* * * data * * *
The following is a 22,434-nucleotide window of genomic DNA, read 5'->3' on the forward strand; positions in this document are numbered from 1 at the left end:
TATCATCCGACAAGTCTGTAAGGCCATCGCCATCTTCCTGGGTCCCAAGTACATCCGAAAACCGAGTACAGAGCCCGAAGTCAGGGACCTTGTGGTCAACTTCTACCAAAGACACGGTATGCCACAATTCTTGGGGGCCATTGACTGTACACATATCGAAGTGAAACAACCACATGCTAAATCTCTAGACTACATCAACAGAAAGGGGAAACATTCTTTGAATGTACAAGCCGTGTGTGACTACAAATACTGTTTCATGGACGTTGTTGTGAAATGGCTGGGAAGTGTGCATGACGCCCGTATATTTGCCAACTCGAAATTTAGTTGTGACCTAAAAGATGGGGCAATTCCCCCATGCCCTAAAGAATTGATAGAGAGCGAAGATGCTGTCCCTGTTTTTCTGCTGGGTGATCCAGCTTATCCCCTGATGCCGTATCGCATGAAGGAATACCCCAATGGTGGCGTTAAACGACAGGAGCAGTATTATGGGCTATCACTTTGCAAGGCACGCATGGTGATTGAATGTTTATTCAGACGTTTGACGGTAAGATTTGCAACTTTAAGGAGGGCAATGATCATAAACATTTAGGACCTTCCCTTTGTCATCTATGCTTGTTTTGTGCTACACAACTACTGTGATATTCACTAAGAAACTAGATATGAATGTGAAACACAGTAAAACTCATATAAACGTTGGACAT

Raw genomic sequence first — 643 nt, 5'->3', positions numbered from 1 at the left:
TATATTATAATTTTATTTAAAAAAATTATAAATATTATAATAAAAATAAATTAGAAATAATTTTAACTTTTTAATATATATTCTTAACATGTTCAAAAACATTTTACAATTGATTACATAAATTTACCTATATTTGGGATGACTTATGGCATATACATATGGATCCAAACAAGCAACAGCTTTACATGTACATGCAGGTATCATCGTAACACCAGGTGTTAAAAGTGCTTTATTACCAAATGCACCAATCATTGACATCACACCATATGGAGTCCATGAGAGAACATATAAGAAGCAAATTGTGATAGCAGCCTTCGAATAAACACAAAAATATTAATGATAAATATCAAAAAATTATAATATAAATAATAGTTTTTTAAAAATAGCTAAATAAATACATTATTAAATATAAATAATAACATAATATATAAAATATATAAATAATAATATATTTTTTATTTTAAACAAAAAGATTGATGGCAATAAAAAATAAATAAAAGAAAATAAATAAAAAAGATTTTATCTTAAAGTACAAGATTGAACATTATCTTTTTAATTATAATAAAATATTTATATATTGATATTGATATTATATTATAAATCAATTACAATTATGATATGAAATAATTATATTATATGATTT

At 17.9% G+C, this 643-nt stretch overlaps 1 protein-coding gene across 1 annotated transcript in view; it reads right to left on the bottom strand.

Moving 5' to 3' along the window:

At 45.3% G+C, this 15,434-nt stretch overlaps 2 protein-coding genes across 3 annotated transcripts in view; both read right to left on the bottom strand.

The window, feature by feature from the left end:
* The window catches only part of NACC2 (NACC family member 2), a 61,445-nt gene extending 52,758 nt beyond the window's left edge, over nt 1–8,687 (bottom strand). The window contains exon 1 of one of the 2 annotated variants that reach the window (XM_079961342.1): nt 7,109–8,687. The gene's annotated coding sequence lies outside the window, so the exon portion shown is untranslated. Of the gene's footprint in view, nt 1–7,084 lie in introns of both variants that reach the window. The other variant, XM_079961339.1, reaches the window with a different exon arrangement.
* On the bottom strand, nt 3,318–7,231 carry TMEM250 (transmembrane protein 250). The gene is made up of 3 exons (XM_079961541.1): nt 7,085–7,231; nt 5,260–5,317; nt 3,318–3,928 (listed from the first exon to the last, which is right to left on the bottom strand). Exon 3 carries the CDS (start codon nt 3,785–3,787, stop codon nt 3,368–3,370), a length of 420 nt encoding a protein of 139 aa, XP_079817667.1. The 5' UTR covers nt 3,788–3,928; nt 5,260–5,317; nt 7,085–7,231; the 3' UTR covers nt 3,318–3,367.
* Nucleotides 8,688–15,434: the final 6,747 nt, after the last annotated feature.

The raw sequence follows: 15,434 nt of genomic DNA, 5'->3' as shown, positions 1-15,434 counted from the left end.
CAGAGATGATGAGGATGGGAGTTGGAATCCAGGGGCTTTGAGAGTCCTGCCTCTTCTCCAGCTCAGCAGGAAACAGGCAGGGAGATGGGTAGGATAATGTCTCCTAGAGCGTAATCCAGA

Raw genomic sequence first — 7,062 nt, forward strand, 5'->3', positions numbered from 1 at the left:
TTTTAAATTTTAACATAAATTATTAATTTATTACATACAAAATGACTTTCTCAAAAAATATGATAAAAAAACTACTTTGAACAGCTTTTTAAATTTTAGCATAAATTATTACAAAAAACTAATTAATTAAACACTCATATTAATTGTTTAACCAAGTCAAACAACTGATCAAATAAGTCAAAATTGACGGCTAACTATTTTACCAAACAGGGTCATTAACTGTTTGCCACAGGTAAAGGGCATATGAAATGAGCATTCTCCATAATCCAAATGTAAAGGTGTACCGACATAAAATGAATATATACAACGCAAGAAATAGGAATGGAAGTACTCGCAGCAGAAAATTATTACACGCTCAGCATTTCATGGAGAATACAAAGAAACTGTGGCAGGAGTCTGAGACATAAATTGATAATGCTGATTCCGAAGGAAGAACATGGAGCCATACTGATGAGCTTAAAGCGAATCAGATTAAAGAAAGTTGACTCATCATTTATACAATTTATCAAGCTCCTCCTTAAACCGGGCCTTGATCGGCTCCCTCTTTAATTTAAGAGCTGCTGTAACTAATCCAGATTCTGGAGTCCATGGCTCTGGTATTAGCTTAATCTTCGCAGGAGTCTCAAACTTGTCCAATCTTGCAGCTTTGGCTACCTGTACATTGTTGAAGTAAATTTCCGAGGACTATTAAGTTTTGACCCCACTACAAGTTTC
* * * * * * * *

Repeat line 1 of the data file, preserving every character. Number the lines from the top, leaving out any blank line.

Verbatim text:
The following is a 22,434-nucleotide window of genomic DNA, read 5'->3' on the forward strand; positions in this document are numbered from 1 at the left end: